MUMBAI, India – One of India’s most historic churches is suffering from “sheer negligence” by the country’s main cultural protection body, according to its rector.

The Basilica of Bom Jesus in Goa was consecrated in 1605 and houses the remains of St. Francis Xavier.

Jesuit Father Patricio Fernandes says the “colossal negligence, incompetence and inefficiency” of the Archaeological Survey of India (ASI) – a government body charged with the protection, preservation and conservation of national monuments – has led to considerable damage to the church building and could lead to further deterioration.

The priest’s remarks came in a letter to the head of the Goa Circle of the ASI.

“The ASI’s indifference towards the Basilica – considered of religious and tourist importance all over the world for several centuries – has been most shocking and unacceptable,” Fernandes writes.

Goa – then a Portuguese colony – was annexed by India in 1961, and over 25 percent of the population is Christian – compared to the national rate of 2.3 percent. Goa is considered the heart of Latin Rite Catholicism in India, and UNESCO named the churches and convents of Goa a World Heritage Site.

The ASI has been responsible for the conservation of the Bom Jesus basilica since 1967.

“The failure to undertake repairs on time and absence of proper and necessary facilities gives a clear indication that the Basilica has not been a priority for the ASI. Whether it has been the shoddy repair work, the poor drinking water and toilet facilities, lack of barricades or general maintenance work, the ASI has been guilty of gross neglect,” Fernandes said.

“Those who are appointed to restore and maintain these magnificent heritage structures seem to share their breed with the incompetent workers they hire. Such has been the inefficiency that anyone is put to the task, just because it has to be done, without proper consideration to the principles of restoration and preservation of ancient monuments,” he continued.

The priest said the ASI had shown a “shocking display of neglect and apathy,” and said the only conclusion was  “that there is no will on the part of the ASI to take care of the monument and to allow the Basilica to fall into ruin.”

Of particular concern is the mausoleum holding the relics of St. Francis Xavier, the co-founder of the Jesuits.

Xavier arrived in Goa in 1542 and established successful missions in the area. He died in China in 1552 and his body was returned to Goa the next year.

Fernandes said the historic mausoleum has been suffering “sheer neglect” by the ASI.

“The bronze reliefs have turned green. The unique Mastrillian Casket, if not attended to with utmost urgency, will fall apart within a few years,” he writes.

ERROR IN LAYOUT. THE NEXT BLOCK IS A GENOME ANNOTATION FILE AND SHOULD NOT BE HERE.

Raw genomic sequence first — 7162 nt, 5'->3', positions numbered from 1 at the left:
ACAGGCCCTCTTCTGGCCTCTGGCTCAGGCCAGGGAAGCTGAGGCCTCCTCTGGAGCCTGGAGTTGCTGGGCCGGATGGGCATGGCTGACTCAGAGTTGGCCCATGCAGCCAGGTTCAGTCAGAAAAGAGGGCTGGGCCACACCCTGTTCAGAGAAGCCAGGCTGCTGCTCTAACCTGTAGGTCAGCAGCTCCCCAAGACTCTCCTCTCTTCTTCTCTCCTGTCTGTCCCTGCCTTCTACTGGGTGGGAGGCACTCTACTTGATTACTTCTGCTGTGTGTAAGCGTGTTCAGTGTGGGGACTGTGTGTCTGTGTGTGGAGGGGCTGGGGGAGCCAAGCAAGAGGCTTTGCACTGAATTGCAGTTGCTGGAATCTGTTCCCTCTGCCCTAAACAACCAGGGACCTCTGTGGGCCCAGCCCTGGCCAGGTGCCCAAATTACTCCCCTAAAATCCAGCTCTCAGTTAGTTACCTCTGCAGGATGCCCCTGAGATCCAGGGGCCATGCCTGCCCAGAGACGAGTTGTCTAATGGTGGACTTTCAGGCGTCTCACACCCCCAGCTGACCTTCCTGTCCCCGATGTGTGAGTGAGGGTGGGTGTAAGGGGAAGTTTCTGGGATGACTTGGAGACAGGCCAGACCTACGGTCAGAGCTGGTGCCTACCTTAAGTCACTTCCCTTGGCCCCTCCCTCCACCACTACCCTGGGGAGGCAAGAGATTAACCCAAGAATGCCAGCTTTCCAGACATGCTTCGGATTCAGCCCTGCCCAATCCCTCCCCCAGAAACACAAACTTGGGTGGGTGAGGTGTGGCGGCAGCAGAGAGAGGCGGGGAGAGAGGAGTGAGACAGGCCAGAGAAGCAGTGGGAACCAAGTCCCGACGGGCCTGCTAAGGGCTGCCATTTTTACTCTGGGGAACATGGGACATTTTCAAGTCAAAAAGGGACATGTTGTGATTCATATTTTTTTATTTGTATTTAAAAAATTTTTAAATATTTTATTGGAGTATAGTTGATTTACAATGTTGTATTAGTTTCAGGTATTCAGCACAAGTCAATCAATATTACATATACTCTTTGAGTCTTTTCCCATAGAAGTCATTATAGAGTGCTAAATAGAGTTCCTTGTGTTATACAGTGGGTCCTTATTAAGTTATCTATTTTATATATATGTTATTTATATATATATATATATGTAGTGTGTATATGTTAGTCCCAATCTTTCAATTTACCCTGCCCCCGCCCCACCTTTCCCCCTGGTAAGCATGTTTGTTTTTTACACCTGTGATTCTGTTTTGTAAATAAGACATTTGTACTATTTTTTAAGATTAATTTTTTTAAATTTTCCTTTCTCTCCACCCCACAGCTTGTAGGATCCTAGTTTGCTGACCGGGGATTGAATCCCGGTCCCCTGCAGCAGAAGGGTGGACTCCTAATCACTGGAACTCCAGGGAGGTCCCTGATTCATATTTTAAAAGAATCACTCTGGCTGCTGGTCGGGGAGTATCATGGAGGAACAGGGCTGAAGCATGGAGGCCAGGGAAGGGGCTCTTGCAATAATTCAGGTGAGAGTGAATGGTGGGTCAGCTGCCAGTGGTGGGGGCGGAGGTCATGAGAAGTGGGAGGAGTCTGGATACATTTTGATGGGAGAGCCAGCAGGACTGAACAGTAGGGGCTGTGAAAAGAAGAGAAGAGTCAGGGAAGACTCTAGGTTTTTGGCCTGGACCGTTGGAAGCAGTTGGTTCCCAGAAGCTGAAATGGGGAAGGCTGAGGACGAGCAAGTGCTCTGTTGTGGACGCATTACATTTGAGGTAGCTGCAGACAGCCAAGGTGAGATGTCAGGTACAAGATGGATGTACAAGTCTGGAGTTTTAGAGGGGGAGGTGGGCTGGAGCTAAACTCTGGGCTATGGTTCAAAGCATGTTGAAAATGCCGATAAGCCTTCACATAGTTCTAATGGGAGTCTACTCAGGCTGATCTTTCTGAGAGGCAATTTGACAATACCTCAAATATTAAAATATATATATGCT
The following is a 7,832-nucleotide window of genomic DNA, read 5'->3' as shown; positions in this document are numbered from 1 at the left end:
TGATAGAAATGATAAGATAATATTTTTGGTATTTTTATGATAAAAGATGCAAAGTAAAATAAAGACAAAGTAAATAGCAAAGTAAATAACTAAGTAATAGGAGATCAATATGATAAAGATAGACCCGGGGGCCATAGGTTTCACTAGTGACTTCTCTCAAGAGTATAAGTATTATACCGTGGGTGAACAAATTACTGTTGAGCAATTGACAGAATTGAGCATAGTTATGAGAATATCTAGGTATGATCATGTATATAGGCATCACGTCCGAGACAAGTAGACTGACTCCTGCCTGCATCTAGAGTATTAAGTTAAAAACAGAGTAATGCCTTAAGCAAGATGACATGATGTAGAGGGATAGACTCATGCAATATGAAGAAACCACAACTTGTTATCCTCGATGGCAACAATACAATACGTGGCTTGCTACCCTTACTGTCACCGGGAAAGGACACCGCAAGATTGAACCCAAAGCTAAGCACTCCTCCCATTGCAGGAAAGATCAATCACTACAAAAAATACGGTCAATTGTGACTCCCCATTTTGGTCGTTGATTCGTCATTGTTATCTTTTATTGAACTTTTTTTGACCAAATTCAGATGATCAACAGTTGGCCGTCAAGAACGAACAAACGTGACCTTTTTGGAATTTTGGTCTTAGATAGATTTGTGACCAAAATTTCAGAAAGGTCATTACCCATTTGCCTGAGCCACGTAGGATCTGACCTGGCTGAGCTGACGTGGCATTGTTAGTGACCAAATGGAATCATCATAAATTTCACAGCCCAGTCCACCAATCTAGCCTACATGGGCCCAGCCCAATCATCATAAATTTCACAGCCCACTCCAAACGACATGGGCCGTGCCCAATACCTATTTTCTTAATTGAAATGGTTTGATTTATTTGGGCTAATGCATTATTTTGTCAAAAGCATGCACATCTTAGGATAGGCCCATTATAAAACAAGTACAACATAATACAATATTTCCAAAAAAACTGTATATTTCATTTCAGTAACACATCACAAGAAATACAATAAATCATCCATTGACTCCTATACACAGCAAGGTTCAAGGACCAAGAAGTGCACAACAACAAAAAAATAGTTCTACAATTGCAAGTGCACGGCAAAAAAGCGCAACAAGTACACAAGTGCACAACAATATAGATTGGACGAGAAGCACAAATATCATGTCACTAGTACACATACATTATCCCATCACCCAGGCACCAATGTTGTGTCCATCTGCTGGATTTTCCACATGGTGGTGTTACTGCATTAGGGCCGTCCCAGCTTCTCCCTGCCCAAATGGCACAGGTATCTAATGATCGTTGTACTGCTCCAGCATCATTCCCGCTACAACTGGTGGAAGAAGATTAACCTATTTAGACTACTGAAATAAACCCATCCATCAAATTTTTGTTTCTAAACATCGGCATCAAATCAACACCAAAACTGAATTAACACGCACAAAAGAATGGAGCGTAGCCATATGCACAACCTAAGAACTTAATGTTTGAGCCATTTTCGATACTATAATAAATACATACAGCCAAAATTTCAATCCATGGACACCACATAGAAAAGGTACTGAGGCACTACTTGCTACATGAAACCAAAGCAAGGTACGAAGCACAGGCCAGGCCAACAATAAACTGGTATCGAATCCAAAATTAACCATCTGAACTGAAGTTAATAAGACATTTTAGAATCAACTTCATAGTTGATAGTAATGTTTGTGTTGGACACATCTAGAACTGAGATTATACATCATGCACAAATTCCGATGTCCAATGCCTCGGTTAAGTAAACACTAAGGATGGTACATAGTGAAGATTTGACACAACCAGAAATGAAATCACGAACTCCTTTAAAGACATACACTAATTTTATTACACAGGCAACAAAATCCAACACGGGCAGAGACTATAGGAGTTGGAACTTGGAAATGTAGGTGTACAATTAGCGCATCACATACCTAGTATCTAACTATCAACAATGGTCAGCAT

Speaking to Crux, Fernandes said three years ago the Church invited experts from Italy to come visit the basilica and offer their advice on the casket’s restoration.

“They came to Basilica, stayed and survey for 5 days and did a detailed study and gave a feedback of what needed to be done for the Mausoleum. Later they proposed that they, the Italian experts, would come every summer and work on it,” recounted the priest.

“Afterward they had suggested that we send the casket to Florence, Italy, for one year and they would do it for free, without charge,we had only transport the casket and get all the permissions,” he continued.

However, although the Goa office of the ASI gave permission, they were overruled by the national office in New Delhi, who said the restoration should be done in India.

Fernandes said this was supposed to begin in December 2018, but nothing has been done.

“The casket is at the church since 1637… It has remained the same from the year 1637,” Fernandes said.

The priest has made several requests: Two side roofs be restored before the pre-monsoon rainy season; competent experts assess the damage done to the main roof and submit a report to church and civil authorities; immediate measures be taken to tackle an termite infestation of the structure; the safety of the walls of the basilica be assessed; that all future restoration work be properly planned and recorded with reports containing timelines for planning and execution given to church and civil authorities; and  that restoration work not be given to the lowest bidder, but only to those who can professionally do the work.

“Utmost urgency, efficiency and competency are needed for immediate maintenance work, to ensure that the Basilica is not only protected, preserved and conserved for the present generation, but is safeguarded and remains intact for the benefit of the future generations,” Fernandes said.